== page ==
A blog about books (both non-fiction and fiction) that address forms of social inequality associated with race, gender, class, or mental health.
Book Review: The Next Tsunami: Living on a Restless Coast (Oregon State University Press, 2014) by Bonnie Henderson. Non-fiction (306 pages)
Last spring, I visited the very beautiful state of Oregon for the first time, and I fell in love with the state’s gorgeous rocky coast. While sight-seeing in Seaside, which is a small coastal town in the northern part of the state, I noticed a copy of The Next Tsunami: Living on a Restless Coast in the window of a bookstore. Seaside is the setting where the opening of the book takes place, and it’s also the setting where the book concludes. Contrary to what the title may imply, the book is not sensational. Throughout much of the book, Bonnie Henderson depicts the scientific discoveries and transformations in scholarly thought that have taken place within the field of geology during the last several decades. These scientific discoveries point to the need for coastal residents in the Pacific Northwest to prepare for the possibility of a major earthquake and subsequent tsunami. In particular, Seaside and the nearby city of Cannon Beach are low-lying cities that would be among the most vulnerable if a tsunami occurred. Henderson points out that compared to other cities on the West Coast, “Seaside’s vulnerability to every category of tsunami mayhem is so high it makes the city, statistically speaking, an outlier” (p. 2).
Even though the book is non-fiction, Henderson writes it almost as though writing a novel. Much of the book is about Tom Horning who grew up in Seaside and ultimately became a geologist. He currently lives in Seaside and advocates for public awareness and tsunami preparedness. The book opens with a discussion of a 9.2 earthquake that occurred in Alaska on March 27, 1964, which was Good Friday. The earthquake triggered tsunami waves along the West Coast. Tom, who was a child at the time, lived through this tsunami. However, as the book points out, there is a difference between a distant tsunami versus a local tsunami. A distant tsunami is generated by an earthquake that is far away. It takes hours for this type of tsunami to arrive, which means that people have time to evacuate, and the damage is unlikely to be catastrophic. A local tsunami is generated by an earthquake nearby (right off the coast), and there is little time (possibly less than 30 minutes) to evacuate. In the event of a local tsunami, the earthquake itself would be the only warning to evacuate. For people in Seaside, the 1964 tsunami was a distant tsunami — it traveled from Alaska and took about four hours to arrive. Therefore, the damage (such as flooding and the destruction of a bridge) was not as great as the damage that would have resulted from a local tsunami. (Although the tsunami caused deaths along the West Coast, the book focuses primarily on how it impacted Seaside).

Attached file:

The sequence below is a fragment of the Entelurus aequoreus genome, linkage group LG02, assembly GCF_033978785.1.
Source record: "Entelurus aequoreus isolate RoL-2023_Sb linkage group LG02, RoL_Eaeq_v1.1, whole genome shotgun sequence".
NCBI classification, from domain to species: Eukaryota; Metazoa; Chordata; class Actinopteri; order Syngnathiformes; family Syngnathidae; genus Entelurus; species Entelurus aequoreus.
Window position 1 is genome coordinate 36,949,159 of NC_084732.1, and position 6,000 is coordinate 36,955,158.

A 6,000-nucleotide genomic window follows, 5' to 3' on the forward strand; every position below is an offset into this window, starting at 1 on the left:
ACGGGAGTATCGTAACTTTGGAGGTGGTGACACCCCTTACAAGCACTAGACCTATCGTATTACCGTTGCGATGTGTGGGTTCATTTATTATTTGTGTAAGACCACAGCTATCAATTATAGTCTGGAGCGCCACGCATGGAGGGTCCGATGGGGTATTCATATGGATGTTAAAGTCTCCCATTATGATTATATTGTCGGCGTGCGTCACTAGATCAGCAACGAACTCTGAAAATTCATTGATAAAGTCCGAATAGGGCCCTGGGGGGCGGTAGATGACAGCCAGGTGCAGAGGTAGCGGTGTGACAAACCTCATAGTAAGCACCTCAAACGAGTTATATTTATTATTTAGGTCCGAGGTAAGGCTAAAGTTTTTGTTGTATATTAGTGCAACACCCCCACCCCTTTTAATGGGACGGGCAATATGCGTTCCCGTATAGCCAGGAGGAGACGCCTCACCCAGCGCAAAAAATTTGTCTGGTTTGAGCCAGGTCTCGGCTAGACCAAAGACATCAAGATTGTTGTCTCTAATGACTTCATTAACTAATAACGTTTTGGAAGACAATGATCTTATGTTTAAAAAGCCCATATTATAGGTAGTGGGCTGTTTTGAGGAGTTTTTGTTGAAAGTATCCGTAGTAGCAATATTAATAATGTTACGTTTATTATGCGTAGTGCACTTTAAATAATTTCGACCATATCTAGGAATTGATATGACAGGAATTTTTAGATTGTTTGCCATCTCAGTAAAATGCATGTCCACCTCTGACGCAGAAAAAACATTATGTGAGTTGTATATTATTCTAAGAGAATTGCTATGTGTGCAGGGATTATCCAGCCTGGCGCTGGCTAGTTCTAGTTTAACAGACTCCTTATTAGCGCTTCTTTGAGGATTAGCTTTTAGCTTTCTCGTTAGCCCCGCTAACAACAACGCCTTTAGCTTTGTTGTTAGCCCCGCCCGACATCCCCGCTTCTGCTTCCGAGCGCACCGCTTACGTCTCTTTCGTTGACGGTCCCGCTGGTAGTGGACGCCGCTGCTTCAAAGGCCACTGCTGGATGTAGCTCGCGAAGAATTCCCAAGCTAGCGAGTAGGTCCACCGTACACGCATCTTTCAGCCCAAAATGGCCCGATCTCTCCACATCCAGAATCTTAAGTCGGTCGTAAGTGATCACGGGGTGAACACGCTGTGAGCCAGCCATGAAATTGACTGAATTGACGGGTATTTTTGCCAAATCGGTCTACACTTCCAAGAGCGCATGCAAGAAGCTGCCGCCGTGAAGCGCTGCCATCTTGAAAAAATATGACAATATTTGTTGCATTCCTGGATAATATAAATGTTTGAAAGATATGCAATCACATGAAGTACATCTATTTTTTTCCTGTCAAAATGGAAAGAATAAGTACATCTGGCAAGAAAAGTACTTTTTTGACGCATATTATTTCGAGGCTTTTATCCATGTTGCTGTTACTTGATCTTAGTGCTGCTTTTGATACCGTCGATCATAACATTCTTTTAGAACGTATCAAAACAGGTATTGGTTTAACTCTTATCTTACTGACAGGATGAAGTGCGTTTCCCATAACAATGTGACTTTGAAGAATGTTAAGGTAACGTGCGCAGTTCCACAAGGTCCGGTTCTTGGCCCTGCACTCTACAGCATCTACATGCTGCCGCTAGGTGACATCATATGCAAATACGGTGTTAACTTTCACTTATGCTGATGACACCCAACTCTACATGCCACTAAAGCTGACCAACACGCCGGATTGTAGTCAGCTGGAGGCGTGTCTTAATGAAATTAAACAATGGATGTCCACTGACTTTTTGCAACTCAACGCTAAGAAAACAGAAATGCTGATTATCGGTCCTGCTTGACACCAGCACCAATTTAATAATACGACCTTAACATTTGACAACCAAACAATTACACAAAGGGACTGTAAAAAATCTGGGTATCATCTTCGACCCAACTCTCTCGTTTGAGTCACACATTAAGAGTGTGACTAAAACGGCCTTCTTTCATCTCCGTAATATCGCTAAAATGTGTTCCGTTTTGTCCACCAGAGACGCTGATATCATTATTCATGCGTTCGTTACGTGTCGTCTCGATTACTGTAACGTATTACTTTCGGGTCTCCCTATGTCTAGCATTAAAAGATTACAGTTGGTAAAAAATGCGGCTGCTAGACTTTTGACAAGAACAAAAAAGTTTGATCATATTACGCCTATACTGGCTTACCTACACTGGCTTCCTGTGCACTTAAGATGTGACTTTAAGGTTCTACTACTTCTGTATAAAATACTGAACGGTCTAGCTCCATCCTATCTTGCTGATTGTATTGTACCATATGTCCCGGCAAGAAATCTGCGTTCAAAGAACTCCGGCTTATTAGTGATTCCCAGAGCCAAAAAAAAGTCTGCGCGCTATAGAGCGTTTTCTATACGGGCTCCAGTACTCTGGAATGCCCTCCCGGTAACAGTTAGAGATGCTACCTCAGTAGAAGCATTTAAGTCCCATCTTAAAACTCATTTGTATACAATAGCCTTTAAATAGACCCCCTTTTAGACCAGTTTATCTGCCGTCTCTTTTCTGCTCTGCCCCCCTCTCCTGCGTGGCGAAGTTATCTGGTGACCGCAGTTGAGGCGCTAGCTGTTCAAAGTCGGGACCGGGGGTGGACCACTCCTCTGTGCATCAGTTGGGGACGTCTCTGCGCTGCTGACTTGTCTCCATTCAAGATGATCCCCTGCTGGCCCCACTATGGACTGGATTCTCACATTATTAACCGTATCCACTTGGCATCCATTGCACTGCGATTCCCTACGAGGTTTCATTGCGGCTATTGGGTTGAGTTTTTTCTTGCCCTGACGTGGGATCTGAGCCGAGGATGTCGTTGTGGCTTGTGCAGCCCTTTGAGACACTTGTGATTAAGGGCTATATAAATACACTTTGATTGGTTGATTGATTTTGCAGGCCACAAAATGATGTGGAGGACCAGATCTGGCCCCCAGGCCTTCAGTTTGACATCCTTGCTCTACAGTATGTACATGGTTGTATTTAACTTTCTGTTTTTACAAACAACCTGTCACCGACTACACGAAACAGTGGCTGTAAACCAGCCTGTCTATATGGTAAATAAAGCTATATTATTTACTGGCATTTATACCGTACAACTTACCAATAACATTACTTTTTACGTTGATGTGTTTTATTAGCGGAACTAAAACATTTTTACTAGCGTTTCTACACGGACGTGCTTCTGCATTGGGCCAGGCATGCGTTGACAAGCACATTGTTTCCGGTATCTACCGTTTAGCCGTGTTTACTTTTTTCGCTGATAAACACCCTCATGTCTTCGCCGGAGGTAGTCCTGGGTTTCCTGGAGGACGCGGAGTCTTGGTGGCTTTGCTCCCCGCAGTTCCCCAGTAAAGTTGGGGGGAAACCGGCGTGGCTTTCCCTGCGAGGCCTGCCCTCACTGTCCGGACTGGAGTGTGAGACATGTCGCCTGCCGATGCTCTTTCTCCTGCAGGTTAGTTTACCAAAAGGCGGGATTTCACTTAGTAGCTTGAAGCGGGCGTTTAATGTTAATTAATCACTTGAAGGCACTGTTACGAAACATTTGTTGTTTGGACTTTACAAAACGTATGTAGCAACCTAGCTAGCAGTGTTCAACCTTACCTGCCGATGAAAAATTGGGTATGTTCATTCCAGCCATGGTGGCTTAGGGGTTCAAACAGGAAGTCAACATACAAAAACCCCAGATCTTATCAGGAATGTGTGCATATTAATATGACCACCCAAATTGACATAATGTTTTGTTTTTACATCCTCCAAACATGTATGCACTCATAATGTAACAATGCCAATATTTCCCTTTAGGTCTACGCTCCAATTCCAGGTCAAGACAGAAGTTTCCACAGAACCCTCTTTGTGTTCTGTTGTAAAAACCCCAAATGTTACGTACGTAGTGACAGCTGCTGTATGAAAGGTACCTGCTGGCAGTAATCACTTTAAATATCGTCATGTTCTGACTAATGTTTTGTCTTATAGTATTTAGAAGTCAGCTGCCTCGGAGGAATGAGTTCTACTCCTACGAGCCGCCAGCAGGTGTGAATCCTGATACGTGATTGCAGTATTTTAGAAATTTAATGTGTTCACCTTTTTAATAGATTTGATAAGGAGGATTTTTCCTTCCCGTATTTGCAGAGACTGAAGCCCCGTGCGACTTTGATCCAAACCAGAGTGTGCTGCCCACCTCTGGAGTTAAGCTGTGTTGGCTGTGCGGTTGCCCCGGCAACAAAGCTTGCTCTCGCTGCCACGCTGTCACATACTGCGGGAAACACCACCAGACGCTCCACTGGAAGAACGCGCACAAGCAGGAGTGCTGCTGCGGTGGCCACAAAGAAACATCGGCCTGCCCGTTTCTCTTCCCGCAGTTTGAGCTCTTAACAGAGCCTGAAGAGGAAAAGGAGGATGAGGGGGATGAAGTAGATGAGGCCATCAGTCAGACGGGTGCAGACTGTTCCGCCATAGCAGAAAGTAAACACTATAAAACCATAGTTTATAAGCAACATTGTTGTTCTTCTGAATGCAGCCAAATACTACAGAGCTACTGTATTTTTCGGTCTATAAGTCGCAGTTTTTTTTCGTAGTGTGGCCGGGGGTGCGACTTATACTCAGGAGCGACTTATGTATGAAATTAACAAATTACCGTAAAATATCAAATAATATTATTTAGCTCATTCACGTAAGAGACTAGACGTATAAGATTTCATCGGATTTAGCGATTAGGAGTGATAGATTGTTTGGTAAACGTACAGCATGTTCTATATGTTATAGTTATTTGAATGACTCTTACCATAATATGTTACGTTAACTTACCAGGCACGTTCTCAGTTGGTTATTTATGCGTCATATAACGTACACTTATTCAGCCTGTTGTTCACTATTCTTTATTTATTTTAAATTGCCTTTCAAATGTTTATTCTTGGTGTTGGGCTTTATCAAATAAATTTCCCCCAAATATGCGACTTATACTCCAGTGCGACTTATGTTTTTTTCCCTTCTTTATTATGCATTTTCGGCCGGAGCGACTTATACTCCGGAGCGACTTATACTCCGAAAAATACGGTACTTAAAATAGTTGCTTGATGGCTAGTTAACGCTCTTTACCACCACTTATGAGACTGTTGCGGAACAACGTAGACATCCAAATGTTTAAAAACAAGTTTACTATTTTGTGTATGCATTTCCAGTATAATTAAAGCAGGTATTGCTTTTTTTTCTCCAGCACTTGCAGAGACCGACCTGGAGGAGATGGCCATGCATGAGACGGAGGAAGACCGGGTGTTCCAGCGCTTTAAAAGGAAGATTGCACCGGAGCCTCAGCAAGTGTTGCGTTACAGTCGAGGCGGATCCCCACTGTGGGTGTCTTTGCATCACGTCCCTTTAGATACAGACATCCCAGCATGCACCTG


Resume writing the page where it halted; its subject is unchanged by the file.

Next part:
Henderson interweaves the story of Tom’s life with the stories of geological discoveries that have taken place throughout the twentieth century. When the tsunami struck in 1964, scientists knew very little about what causes earthquakes and tsunamis. Since then, much has been discovered. A key discovery has been that the Cascadia Subduction Zone, which is located along the coast of the Pacific Northwest, is not dormant as scientists previously thought; instead, it’s capable of producing earthquakes. A major earthquake could result in a local tsunami.